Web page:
11. I agree that some of the earmarks have produced positive benefits and local knowledge about needs is often better than the knowledge from the "other" Washington. Maybe a better approach would be if each Senator got an amount related to the population in their state to distribute to projects or maybe based on the amount of income tax generated from their state.

  12. Cliff, it's 7:50 and I've been up all night listening to the rain. It seems to have stopped for the run. Well done.
    Rebecca Loudon

  13. mjgrota said: "It might have been better to spend the funds planned for the radar towards a concerted research effort to add 20% improvement to 48 hour forecasts."

    In this case, no. The problem is not quality of forecasting problem it's an model initialization and verification problem. it's lack of solid medium level observable from the Eastern Pacific to start the models. And then you need to compare to the model forecasts to the current data so that you know how much you can believe it. Plus the radar servers a pure research function (dual polarization for precip monitoring).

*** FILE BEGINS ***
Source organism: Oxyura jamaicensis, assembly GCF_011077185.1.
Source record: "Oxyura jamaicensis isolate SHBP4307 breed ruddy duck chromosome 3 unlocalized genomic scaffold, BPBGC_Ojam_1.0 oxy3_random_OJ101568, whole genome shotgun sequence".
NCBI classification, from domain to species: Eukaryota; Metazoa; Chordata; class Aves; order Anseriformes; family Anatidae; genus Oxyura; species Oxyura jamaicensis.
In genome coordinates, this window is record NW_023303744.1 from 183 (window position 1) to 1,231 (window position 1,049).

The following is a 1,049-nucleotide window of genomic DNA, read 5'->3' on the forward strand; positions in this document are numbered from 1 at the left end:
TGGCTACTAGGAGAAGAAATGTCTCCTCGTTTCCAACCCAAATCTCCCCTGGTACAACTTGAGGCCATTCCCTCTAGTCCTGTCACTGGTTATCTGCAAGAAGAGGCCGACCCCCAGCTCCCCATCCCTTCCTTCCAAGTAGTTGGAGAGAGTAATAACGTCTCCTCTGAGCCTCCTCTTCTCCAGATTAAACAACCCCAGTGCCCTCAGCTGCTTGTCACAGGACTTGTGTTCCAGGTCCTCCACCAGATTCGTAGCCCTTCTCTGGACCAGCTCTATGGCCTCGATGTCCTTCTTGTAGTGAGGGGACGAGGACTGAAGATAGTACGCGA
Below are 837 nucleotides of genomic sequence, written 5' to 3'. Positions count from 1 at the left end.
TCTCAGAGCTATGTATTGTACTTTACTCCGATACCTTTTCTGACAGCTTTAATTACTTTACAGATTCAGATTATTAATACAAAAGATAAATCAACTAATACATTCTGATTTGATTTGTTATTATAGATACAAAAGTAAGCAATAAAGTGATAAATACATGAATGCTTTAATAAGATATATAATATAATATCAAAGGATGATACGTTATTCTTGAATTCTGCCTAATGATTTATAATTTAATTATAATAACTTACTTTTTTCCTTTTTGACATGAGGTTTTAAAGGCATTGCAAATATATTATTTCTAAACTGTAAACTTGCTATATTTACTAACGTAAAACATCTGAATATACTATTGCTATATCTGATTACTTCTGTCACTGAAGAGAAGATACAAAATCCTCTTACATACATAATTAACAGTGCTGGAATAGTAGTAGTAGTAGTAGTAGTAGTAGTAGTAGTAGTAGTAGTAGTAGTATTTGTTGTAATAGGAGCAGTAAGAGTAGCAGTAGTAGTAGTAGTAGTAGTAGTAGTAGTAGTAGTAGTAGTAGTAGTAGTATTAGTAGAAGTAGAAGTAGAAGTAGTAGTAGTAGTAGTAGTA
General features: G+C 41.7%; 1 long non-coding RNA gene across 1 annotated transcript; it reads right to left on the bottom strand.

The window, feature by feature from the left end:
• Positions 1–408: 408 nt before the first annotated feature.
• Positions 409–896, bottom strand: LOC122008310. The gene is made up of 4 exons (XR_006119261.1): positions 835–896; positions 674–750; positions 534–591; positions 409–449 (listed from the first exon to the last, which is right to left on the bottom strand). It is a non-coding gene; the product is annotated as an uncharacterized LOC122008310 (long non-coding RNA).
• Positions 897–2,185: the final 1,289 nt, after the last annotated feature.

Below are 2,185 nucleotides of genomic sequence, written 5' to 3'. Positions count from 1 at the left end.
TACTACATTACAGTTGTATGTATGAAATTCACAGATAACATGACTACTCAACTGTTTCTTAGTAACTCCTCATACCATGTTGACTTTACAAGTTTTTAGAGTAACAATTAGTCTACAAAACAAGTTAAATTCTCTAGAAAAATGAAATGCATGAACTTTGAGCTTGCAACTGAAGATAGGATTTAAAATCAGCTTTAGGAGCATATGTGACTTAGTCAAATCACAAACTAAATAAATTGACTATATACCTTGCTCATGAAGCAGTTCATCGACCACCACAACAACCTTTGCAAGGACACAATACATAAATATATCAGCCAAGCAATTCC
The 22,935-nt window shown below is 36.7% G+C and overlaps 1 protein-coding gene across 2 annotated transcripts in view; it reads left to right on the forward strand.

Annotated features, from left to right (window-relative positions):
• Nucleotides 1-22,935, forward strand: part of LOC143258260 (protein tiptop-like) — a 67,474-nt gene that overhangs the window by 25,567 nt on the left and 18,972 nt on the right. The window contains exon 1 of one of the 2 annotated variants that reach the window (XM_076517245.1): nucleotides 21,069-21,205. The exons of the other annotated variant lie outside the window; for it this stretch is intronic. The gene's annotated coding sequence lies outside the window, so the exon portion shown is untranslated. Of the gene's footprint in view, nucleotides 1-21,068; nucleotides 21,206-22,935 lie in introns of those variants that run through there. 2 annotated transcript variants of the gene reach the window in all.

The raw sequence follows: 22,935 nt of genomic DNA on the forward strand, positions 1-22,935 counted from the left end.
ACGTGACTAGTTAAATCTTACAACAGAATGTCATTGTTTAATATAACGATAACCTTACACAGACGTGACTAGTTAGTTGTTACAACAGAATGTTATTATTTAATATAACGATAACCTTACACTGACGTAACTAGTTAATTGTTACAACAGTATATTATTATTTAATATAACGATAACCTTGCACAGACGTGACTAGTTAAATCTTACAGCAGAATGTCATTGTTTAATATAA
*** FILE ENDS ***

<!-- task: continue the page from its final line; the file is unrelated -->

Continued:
Even in this weekends storm the models are not doing a great job of saying where the low will go when it hits the Canadian coast. Does it just stall up and fill in (GFS-WRF) or does it continue to the east (and give us more interesting winds (MM5-NAM)?

    I'd also love to know why folks at the NWS opposed this one too. I suspect one might have to go to an AMS chapter meeting to get the details. :)

    My bet would be on East and SE US NWS folks who still think that the PNW doesn't get any "real" storms.

    I also presume it's zero funding game in radars so somewhere in (well covered) tornado alley someone didn't get a high-res Doppler they were hoping for. Did our radar move from the Gulf coast (where it's been an itinerant one? At one of the USAF WX training stations which now has duplicate coverage).

  14. Hi Cliff - This is Derek Belt with the UW Alumni Association. Thank you so much for serving as the starter for this year's Dawg Dash. It couldn't have been a better year to have you there with the rain turning on and off like a faucet. Thanks again, and I hope to see you soon!